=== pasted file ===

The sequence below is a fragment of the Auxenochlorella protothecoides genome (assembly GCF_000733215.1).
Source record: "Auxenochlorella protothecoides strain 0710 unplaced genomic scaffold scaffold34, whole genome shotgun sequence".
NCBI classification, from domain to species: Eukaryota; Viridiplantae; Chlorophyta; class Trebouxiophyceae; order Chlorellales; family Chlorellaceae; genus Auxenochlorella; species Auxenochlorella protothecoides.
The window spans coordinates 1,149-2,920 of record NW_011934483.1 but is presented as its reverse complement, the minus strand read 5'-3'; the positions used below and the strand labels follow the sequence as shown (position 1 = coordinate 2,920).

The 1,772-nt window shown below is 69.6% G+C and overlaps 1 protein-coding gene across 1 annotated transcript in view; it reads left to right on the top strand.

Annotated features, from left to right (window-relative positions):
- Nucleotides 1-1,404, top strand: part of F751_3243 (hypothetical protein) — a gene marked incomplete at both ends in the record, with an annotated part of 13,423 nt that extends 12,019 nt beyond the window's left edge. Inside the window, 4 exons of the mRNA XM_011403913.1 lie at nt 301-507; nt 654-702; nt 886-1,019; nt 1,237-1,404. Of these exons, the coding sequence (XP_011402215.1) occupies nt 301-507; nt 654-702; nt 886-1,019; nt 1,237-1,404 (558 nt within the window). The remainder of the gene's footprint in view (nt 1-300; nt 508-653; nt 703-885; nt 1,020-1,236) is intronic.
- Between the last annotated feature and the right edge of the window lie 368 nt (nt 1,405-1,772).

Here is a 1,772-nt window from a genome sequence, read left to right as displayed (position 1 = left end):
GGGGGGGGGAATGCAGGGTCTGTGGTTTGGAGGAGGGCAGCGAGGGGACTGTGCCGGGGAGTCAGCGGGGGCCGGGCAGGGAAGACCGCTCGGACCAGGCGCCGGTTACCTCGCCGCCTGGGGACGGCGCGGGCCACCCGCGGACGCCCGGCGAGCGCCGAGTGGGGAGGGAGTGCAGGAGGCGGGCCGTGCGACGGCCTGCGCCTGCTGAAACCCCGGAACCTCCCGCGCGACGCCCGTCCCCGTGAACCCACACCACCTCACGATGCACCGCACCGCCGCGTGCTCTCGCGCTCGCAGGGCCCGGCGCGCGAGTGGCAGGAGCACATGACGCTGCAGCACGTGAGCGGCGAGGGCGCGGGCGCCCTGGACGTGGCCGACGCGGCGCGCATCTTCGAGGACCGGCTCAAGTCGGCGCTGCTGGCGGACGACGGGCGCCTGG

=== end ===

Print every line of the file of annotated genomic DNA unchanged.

The sequence below is a fragment of the Auxenochlorella protothecoides genome (assembly GCF_000733215.1).
Source record: "Auxenochlorella protothecoides strain 0710 unplaced genomic scaffold scaffold34, whole genome shotgun sequence".
NCBI classification, from domain to species: Eukaryota; Viridiplantae; Chlorophyta; class Trebouxiophyceae; order Chlorellales; family Chlorellaceae; genus Auxenochlorella; species Auxenochlorella protothecoides.
The window spans coordinates 1,149-2,920 of record NW_011934483.1 but is presented as its reverse complement, the minus strand read 5'-3'; the positions used below and the strand labels follow the sequence as shown (position 1 = coordinate 2,920).

The 1,772-nt window shown below is 69.6% G+C and overlaps 1 protein-coding gene across 1 annotated transcript in view; it reads left to right on the top strand.

Annotated features, from left to right (window-relative positions):
- Nucleotides 1-1,404, top strand: part of F751_3243 (hypothetical protein) — a gene marked incomplete at both ends in the record, with an annotated part of 13,423 nt that extends 12,019 nt beyond the window's left edge. Inside the window, 4 exons of the mRNA XM_011403913.1 lie at nt 301-507; nt 654-702; nt 886-1,019; nt 1,237-1,404. Of these exons, the coding sequence (XP_011402215.1) occupies nt 301-507; nt 654-702; nt 886-1,019; nt 1,237-1,404 (558 nt within the window). The remainder of the gene's footprint in view (nt 1-300; nt 508-653; nt 703-885; nt 1,020-1,236) is intronic.
- Between the last annotated feature and the right edge of the window lie 368 nt (nt 1,405-1,772).

Here is a 1,772-nt window from a genome sequence, read left to right as displayed (position 1 = left end):
GGGGGGGGGAATGCAGGGTCTGTGGTTTGGAGGAGGGCAGCGAGGGGACTGTGCCGGGGAGTCAGCGGGGGCCGGGCAGGGAAGACCGCTCGGACCAGGCGCCGGTTACCTCGCCGCCTGGGGACGGCGCGGGCCACCCGCGGACGCCCGGCGAGCGCCGAGTGGGGAGGGAGTGCAGGAGGCGGGCCGTGCGACGGCCTGCGCCTGCTGAAACCCCGGAACCTCCCGCGCGACGCCCGTCCCCGTGAACCCACACCACCTCACGATGCACCGCACCGCCGCGTGCTCTCGCGCTCGCAGGGCCCGGCGCGCGAGTGGCAGGAGCACATGACGCTGCAGCACGTGAGCGGCGAGGGCGCGGGCGCCCTGGACGTGGCCGACGCGGCGCGCATCTTCGAGGACCGGCTCAAGTCGGCGCTGCTGGCGGACGACGGGCGCCTGG